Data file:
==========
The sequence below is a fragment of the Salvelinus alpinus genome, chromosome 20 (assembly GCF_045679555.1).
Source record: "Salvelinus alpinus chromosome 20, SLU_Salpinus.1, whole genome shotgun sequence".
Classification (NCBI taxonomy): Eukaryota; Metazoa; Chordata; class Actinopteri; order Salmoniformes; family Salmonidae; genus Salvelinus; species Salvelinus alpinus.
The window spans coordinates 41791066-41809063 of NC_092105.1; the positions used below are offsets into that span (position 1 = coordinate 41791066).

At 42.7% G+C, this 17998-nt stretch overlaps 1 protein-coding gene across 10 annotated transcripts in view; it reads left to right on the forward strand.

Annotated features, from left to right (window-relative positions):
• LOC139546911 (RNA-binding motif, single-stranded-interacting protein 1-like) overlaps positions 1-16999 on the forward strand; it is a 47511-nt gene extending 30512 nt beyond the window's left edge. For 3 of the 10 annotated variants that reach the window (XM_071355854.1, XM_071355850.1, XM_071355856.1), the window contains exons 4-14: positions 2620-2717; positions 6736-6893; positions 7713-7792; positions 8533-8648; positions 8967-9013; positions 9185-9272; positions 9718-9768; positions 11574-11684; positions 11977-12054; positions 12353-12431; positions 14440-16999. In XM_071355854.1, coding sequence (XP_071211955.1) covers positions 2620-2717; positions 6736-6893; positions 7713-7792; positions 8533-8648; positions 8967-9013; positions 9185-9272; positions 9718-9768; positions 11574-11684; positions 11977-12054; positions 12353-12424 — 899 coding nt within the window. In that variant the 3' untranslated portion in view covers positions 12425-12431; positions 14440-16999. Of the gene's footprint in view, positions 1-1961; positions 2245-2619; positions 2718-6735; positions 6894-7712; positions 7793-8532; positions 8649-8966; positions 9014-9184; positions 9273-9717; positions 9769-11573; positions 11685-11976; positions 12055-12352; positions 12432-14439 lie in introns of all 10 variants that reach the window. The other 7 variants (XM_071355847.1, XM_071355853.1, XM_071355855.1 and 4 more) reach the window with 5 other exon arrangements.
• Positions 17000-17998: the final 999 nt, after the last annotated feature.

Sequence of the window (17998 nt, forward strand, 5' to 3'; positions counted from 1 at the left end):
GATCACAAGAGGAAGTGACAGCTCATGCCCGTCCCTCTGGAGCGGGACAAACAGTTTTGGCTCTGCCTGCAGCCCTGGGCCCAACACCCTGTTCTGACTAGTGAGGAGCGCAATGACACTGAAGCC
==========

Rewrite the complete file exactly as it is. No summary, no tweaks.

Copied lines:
The sequence below is a fragment of the Salvelinus alpinus genome, chromosome 20 (assembly GCF_045679555.1).
Source record: "Salvelinus alpinus chromosome 20, SLU_Salpinus.1, whole genome shotgun sequence".
Classification (NCBI taxonomy): Eukaryota; Metazoa; Chordata; class Actinopteri; order Salmoniformes; family Salmonidae; genus Salvelinus; species Salvelinus alpinus.
The window spans coordinates 41791066-41809063 of NC_092105.1; the positions used below are offsets into that span (position 1 = coordinate 41791066).

At 42.7% G+C, this 17998-nt stretch overlaps 1 protein-coding gene across 10 annotated transcripts in view; it reads left to right on the forward strand.

Annotated features, from left to right (window-relative positions):
• LOC139546911 (RNA-binding motif, single-stranded-interacting protein 1-like) overlaps positions 1-16999 on the forward strand; it is a 47511-nt gene extending 30512 nt beyond the window's left edge. For 3 of the 10 annotated variants that reach the window (XM_071355854.1, XM_071355850.1, XM_071355856.1), the window contains exons 4-14: positions 2620-2717; positions 6736-6893; positions 7713-7792; positions 8533-8648; positions 8967-9013; positions 9185-9272; positions 9718-9768; positions 11574-11684; positions 11977-12054; positions 12353-12431; positions 14440-16999. In XM_071355854.1, coding sequence (XP_071211955.1) covers positions 2620-2717; positions 6736-6893; positions 7713-7792; positions 8533-8648; positions 8967-9013; positions 9185-9272; positions 9718-9768; positions 11574-11684; positions 11977-12054; positions 12353-12424 — 899 coding nt within the window. In that variant the 3' untranslated portion in view covers positions 12425-12431; positions 14440-16999. Of the gene's footprint in view, positions 1-1961; positions 2245-2619; positions 2718-6735; positions 6894-7712; positions 7793-8532; positions 8649-8966; positions 9014-9184; positions 9273-9717; positions 9769-11573; positions 11685-11976; positions 12055-12352; positions 12432-14439 lie in introns of all 10 variants that reach the window. The other 7 variants (XM_071355847.1, XM_071355853.1, XM_071355855.1 and 4 more) reach the window with 5 other exon arrangements.
• Positions 17000-17998: the final 999 nt, after the last annotated feature.

Sequence of the window (17998 nt, forward strand, 5' to 3'; positions counted from 1 at the left end):
GATCACAAGAGGAAGTGACAGCTCATGCCCGTCCCTCTGGAGCGGGACAAACAGTTTTGGCTCTGCCTGCAGCCCTGGGCCCAACACCCTGTTCTGACTAGTGAGGAGCGCAATGACACTGAAGCC